Any request to the Appeals Court for procedural relief (such as a motion for more time to file the brief, a motion to stay appellate proceedings, a status report, or a motion to file fewer copies of the brief) should be submitted to the court in the form of a motion.
Every motion must state with particularity the grounds on which it is based, shall set forth the order or relief sought. If known, each motion should state whether the motion is assented to, or that no other party is in opposition, or if any party intends to file an opposition or other response. Mass. R. A. P. 15.
Motions must comply with the formatting requirements found in Mass. R. A. P. 20(b)(2). Importantly, motions are to include a caption setting forth the name of the court (Appeals Court), title of the case, and the Appeals Court docket number. The motion should have a brief title that clearly indicates the purpose of the motion. The text must be double-spaced and shall be in 12 point or larger font. All margins must be at least 1 inch.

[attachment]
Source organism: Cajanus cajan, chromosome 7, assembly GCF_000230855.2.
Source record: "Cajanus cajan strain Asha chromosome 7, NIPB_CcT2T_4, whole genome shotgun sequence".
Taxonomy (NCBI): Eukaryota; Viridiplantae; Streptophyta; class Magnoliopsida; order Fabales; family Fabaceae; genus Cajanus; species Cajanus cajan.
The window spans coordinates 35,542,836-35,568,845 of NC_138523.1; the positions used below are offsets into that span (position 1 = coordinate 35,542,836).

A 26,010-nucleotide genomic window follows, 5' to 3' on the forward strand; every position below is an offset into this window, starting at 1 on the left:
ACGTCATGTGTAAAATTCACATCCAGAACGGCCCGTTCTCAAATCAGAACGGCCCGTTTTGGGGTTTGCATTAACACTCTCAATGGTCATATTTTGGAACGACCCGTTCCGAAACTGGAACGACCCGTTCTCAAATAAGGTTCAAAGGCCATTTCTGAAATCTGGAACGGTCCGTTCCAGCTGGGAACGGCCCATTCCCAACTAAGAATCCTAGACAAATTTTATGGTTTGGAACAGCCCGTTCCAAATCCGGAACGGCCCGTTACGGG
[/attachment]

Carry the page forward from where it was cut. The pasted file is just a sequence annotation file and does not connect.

Every motion filed with the court must be accompanied by a certificate of service and a copy of the motion must be sent to all opposing parties in the case. Any supportive briefs, affidavits or other papers should be filed and served at the same time that the motion itself is filed and served. All motions and other papers must comply with the rules on personally identifying information.
In general, the Appeals Court does not hold hearings on motions. Motions are decided based on the papers that have been filed, usually within a week or so of filing the motion.
Any party to a case may file a response to any motion filed within 7 days of service of the motion. However, motions for procedural orders may be acted upon without awaiting a response, Rule 15(b). Any response received after the court or single justice has ruled upon the motion will be taken as a request for reconsideration, vacation, or modification of the court’s action.
Motion to Strike